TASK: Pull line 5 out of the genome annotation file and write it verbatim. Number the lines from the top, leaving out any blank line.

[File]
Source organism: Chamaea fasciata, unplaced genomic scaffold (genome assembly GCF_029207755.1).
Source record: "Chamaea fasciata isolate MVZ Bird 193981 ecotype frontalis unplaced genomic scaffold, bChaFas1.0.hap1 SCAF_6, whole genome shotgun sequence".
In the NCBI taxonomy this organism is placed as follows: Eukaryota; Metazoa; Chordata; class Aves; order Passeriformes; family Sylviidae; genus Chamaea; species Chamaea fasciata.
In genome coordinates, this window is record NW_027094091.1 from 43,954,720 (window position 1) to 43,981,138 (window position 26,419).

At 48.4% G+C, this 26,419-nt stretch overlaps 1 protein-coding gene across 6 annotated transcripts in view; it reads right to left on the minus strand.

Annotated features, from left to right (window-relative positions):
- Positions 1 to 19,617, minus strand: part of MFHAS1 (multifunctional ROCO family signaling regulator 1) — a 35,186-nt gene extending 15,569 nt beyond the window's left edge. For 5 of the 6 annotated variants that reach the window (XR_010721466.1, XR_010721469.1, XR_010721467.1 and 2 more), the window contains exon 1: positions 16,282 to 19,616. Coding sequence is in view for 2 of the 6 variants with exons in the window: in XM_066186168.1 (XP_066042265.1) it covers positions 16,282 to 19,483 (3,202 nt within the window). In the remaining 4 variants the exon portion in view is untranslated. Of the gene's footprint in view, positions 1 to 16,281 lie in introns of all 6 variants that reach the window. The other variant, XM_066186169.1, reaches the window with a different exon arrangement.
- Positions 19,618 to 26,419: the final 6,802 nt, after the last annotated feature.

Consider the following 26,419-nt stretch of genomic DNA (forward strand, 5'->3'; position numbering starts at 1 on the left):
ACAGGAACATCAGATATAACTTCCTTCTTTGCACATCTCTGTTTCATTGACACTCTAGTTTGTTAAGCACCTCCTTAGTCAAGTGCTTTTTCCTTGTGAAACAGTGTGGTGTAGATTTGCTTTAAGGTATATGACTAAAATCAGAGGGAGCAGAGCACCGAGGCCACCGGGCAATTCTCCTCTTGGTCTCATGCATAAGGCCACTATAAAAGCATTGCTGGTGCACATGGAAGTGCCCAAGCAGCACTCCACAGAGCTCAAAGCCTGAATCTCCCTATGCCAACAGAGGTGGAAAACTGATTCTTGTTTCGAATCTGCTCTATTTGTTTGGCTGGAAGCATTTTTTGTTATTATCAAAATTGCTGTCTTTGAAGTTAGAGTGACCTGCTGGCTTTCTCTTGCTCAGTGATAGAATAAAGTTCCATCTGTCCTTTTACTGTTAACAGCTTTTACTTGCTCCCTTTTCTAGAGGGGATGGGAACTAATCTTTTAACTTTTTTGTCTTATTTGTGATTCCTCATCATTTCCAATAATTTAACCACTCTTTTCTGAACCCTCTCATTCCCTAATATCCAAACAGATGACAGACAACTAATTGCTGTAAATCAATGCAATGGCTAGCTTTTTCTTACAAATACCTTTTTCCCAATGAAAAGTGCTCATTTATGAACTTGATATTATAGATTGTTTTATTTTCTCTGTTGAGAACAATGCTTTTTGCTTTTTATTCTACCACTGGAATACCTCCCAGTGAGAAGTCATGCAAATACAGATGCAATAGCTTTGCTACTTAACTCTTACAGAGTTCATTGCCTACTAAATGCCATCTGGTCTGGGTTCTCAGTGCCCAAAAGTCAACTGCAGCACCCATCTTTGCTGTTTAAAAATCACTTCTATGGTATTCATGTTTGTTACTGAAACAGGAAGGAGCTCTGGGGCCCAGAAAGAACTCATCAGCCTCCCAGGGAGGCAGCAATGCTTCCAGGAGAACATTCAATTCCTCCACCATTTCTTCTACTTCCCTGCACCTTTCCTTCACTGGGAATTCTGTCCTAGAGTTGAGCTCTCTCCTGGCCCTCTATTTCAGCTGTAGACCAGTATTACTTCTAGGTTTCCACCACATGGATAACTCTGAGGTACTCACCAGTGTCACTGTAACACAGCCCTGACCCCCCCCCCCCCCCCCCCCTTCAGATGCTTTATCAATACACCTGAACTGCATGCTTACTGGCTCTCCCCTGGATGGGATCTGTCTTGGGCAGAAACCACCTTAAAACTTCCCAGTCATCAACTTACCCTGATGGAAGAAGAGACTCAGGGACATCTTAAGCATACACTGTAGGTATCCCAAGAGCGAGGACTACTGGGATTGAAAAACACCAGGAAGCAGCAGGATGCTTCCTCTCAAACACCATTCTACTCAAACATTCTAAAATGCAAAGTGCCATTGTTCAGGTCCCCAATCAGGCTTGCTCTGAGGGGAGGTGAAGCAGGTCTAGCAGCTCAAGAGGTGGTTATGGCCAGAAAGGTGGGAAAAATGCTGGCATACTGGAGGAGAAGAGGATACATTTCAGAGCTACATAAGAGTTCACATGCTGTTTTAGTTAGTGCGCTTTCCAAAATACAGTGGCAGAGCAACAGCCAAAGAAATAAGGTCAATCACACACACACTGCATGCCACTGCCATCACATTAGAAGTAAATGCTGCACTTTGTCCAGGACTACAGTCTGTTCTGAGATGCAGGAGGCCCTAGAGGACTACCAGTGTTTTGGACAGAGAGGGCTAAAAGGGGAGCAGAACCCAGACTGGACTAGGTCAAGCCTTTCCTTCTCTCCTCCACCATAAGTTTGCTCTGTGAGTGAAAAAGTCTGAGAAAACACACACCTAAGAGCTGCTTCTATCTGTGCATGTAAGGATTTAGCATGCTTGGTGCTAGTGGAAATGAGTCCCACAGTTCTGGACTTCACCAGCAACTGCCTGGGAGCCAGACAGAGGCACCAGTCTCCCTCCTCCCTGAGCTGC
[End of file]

At 48.4% G+C, this 26,419-nt stretch overlaps 1 protein-coding gene across 6 annotated transcripts in view; it reads right to left on the minus strand.